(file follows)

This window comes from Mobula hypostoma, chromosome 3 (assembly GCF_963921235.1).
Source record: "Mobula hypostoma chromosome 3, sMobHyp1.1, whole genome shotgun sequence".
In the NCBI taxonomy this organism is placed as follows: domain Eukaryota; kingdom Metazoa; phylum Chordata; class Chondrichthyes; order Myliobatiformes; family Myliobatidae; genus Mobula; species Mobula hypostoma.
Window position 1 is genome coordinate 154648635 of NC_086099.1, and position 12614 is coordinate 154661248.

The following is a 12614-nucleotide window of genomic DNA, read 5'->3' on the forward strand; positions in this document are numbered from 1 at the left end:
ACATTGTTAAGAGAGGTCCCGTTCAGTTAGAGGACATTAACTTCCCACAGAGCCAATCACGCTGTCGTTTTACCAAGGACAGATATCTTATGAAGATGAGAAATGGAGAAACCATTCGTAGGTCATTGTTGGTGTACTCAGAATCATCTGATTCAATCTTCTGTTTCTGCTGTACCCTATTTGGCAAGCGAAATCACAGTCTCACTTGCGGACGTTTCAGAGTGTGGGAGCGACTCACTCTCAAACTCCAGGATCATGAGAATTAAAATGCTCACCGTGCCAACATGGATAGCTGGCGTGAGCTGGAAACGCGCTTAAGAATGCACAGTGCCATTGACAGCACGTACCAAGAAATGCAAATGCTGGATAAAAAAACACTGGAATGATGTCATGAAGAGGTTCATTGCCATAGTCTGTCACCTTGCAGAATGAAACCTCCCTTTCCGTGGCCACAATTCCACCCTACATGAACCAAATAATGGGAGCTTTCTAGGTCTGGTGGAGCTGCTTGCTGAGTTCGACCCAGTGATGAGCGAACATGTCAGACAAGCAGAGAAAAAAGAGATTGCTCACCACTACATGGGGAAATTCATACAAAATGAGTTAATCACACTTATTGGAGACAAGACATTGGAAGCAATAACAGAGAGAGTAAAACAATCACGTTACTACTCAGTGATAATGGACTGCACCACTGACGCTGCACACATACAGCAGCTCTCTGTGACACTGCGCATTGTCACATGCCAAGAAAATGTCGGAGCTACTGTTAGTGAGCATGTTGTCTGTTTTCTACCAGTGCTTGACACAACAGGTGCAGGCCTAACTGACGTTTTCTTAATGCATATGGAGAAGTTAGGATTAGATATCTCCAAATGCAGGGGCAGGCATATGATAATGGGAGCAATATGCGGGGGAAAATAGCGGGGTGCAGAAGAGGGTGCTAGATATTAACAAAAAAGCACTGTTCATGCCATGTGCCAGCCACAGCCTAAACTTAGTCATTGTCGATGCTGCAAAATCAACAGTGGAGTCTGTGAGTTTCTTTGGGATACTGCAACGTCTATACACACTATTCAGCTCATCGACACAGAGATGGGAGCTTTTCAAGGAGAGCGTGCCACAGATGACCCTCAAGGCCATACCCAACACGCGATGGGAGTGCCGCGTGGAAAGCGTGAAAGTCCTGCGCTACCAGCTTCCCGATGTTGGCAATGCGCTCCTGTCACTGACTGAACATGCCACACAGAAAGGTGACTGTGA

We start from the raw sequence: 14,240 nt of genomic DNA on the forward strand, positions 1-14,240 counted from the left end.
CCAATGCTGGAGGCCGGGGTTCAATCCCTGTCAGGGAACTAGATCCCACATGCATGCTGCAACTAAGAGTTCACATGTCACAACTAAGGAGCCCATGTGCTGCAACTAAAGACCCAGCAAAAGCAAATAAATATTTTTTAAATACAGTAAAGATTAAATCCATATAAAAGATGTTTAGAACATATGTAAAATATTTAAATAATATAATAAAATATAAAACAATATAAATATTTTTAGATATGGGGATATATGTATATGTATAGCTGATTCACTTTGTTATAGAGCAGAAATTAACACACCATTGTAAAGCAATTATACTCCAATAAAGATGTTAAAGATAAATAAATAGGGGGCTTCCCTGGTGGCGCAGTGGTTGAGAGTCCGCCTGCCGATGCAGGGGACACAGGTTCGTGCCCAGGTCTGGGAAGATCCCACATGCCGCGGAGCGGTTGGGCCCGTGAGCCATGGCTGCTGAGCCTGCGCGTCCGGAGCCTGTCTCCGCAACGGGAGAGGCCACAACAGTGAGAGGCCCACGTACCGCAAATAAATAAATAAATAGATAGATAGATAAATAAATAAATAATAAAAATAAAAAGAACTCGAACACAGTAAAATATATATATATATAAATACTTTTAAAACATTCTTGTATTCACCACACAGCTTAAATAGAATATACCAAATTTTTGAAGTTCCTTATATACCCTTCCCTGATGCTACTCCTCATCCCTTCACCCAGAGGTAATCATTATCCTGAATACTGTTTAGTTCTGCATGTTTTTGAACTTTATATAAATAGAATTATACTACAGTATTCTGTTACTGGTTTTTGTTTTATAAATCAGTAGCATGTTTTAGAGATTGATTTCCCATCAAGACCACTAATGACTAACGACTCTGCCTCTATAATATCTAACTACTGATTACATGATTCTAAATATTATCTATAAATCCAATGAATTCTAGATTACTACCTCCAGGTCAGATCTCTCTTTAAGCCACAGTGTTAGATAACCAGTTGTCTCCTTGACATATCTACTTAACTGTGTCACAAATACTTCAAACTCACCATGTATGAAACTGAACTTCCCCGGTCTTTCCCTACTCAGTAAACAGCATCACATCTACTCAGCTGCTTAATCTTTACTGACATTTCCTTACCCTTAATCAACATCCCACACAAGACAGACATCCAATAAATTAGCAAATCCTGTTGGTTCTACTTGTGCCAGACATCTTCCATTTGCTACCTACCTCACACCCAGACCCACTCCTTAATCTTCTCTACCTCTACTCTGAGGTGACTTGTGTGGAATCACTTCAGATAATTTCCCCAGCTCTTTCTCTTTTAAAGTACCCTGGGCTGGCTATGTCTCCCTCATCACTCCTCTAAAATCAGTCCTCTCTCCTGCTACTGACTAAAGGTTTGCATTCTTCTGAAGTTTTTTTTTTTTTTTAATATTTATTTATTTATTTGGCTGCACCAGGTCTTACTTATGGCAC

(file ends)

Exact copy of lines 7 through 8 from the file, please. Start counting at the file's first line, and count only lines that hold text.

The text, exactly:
We start from the raw sequence: 14,240 nt of genomic DNA on the forward strand, positions 1-14,240 counted from the left end.
CCAATGCTGGAGGCCGGGGTTCAATCCCTGTCAGGGAACTAGATCCCACATGCATGCTGCAACTAAGAGTTCACATGTCACAACTAAGGAGCCCATGTGCTGCAACTAAAGACCCAGCAAAAGCAAATAAATATTTTTTAAATACAGTAAAGATTAAATCCATATAAAAGATGTTTAGAACATATGTAAAATATTTAAATAATATAATAAAATATAAAACAATATAAATATTTTTAGATATGGGGATATATGTATATGTATAGCTGATTCACTTTGTTATAGAGCAGAAATTAACACACCATTGTAAAGCAATTATACTCCAATAAAGATGTTAAAGATAAATAAATAGGGGGCTTCCCTGGTGGCGCAGTGGTTGAGAGTCCGCCTGCCGATGCAGGGGACACAGGTTCGTGCCCAGGTCTGGGAAGATCCCACATGCCGCGGAGCGGTTGGGCCCGTGAGCCATGGCTGCTGAGCCTGCGCGTCCGGAGCCTGTCTCCGCAACGGGAGAGGCCACAACAGTGAGAGGCCCACGTACCGCAAATAAATAAATAAATAGATAGATAGATAAATAAATAAATAATAAAAATAAAAAGAACTCGAACACAGTAAAATATATATATATATAAATACTTTTAAAACATTCTTGTATTCACCACACAGCTTAAATAGAATATACCAAATTTTTGAAGTTCCTTATATACCCTTCCCTGATGCTACTCCTCATCCCTTCACCCAGAGGTAATCATTATCCTGAATACTGTTTAGTTCTGCATGTTTTTGAACTTTATATAAATAGAATTATACTACAGTATTCTGTTACTGGTTTTTGTTTTATAAATCAGTAGCATGTTTTAGAGATTGATTTCCCATCAAGACCACTAATGACTAACGACTCTGCCTCTATAATATCTAACTACTGATTACATGATTCTAAATATTATCTATAAATCCAATGAATTCTAGATTACTACCTCCAGGTCAGATCTCTCTTTAAGCCACAGTGTTAGATAACCAGTTGTCTCCTTGACATATCTACTTAACTGTGTCACAAATACTTCAAACTCACCATGTATGAAACTGAACTTCCCCGGTCTTTCCCTACTCAGTAAACAGCATCACATCTACTCAGCTGCTTAATCTTTACTGACATTTCCTTACCCTTAATCAACATCCCACACAAGACAGACATCCAATAAATTAGCAAATCCTGTTGGTTCTACTTGTGCCAGACATCTTCCATTTGCTACCTACCTCACACCCAGACCCACTCCTTAATCTTCTCTACCTCTACTCTGAGGTGACTTGTGTGGAATCACTTCAGATAATTTCCCCAGCTCTTTCTCTTTTAAAGTACCCTGGGCTGGCTATGTCTCCCTCATCACTCCTCTAAAATCAGTCCTCTCTCCTGCTACTGACTAAAGGTTTGCATTCTTCTGAAGTTTTTTTTTTTTTTTAATATTTATTTATTTATTTGGCTGCACCAGGTCTTACTTATGGCAC